Bishop Kevin’s Easter Message 2024

Dear Friends,

How does the Cross of pain become the Cross of joy?

The cross consists of three pieces, by tradition. The standard piece, looking at the cross as an individual, I identify as Guilt. The crossbar which allowed Jesus to carry the cross and is the weight of the cross, that piece I identify as Regret. The two pieces are held together by the nails or tied together with the secure rope or Fear.

Guilt, the overwhelming sense of having done wrong. This is so often encapsulated in simple statements: “If only I hadn’t done… been… seen… said…”.

Regret, the “what might have been if only”. If only I had been taller, thinner, more confident, more adventurous, more astute.

Fear, the fear of being found out, the fear of loneliness, the fear of not being worth very much, and the greatest fear – “Who cares anyway?”.

There is, indeed, the cross of pain which Jesus carried to show that God understands such feelings. When on Palm Sunday we hear in the epistle the exhortation “let the same mind be in you as was in Christ Jesus”, there we see the depth of understanding of what it is to be human, what it is to be made in the image of God. Jesus in Gethsemane with friends who were a disappointment, wrestling with his own questions and doubts. There is the depth of understanding that allows us to enter into the very soul of God. The soul, that place where that what I think meets what I feel meets what I most yearn for. Even, especially, carrying the cross of pain.

In all the stories of the resurrection Jesus is depicted and described as having all the marks of pain, crucifixion and death on his body. There is no attempt to disguise the physical suffering or mental anguish of the Passion narrative. In fact they are highlighted, literally: Jesus appears having left the tomb and bathed in light and full of new life, new love – resurrection.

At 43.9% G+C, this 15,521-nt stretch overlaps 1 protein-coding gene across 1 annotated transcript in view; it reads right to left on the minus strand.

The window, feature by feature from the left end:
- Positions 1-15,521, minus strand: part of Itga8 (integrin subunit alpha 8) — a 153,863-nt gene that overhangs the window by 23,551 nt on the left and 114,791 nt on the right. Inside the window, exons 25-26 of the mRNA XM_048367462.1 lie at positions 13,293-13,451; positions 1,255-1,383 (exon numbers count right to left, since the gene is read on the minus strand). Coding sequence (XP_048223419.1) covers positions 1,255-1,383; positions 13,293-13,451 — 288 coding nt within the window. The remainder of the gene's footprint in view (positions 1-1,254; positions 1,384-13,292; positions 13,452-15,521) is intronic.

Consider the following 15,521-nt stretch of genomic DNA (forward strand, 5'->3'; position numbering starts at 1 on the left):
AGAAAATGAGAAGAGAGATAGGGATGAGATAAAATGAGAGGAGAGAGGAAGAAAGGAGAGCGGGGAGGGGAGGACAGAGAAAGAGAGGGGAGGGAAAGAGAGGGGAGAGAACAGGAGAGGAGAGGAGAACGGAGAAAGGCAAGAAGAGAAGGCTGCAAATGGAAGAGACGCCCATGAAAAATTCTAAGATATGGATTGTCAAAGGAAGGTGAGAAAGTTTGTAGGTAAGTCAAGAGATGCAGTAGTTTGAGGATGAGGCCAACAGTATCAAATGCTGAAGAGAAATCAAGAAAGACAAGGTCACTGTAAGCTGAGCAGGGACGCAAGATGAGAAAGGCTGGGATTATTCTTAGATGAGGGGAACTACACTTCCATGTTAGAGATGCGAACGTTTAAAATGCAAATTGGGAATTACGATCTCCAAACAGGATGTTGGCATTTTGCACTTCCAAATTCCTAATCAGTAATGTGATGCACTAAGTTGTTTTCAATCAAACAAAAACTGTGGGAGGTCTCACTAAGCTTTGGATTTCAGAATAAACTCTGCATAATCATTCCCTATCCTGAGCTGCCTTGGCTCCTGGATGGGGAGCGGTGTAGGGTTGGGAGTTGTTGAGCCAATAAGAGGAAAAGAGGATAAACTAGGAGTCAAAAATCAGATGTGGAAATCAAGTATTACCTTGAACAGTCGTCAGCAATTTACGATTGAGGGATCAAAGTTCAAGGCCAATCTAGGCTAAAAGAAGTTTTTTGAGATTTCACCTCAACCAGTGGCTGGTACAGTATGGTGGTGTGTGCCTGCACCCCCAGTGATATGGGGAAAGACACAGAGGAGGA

Thus, the cross of pain in resurrection light has meaning and purpose, it becomes life-giving.

Guilt, that standard of pain becomes trust. Trust in God who forgives. Trust in God who is love. Love that is of such depth that we cannot quite comprehend that God always has our best interests at heart. What we think of love goes beyond doubt and questions but makes sense of both. What we feel of love – affection, warmth,

understanding, acceptance – these feelings show us something of God, make sense to the soul. The soul, where what I most yearn for – to be loved and to love – there the Holy Spirit leads to discern love that is most fulfilling, so that I may grow into being more like the person God shows in Jesus I can be.

Regret then ceases to weigh down the soul and the spirit. Confidence that these things and regrets cannot hold us forever, confidence that God is with us, confidence in love that helps us make sense of who and what we are. Confidence given by Jesus carrying the cross, confidence that God gives us as many second chances as we need. Confidence that the Holy Spirit is present in our desire to be better people who can show God’s love and understanding, acceptance and affection.

Trust in God’s confidence through Jesus bring real Hope and Joy, the hallmarks of the Holy Spirit.

Hope is not simply optimism that all will be well. Hope in the resurrection of Jesus brings real Joy. When as Christians we speak of Joy, we speak of the cross, of the pain, of guilt, regret and fear. We cannot deny these facets of being human, but Jesus’ resurrection proves that we may look at those facets of our lives we would rather be without and see guilt from the different angle of Trust in God. Regret is seen as painless when we recognise all that we become in our Lord Jesus Christ and so confidence emerges from being made in the image of God. Trust and confidence bring hope that out of the mess of human experience we can encounter God in many ways, through people whom we may see in a new light, resurrection light revealing, showing, the Holy Spirit of discernment in our souls and in our world. Our world which knows the cross of pain, but in which we may play our part to show God trusts all his people made in God’s image. Confidence that our Lord Jesus Christ shows all we might be and hope that we may discern in all our lives and situations the Holy Spirit of God’s love and discernment in seeking new ways, new light of understanding and acceptance.

The Lord is risen from the dead. Alleluia! Alleluia! Alleluia!

May the joy and hope of Easter be yours this day and always.

+ Kevin

Glasgow and Galloway

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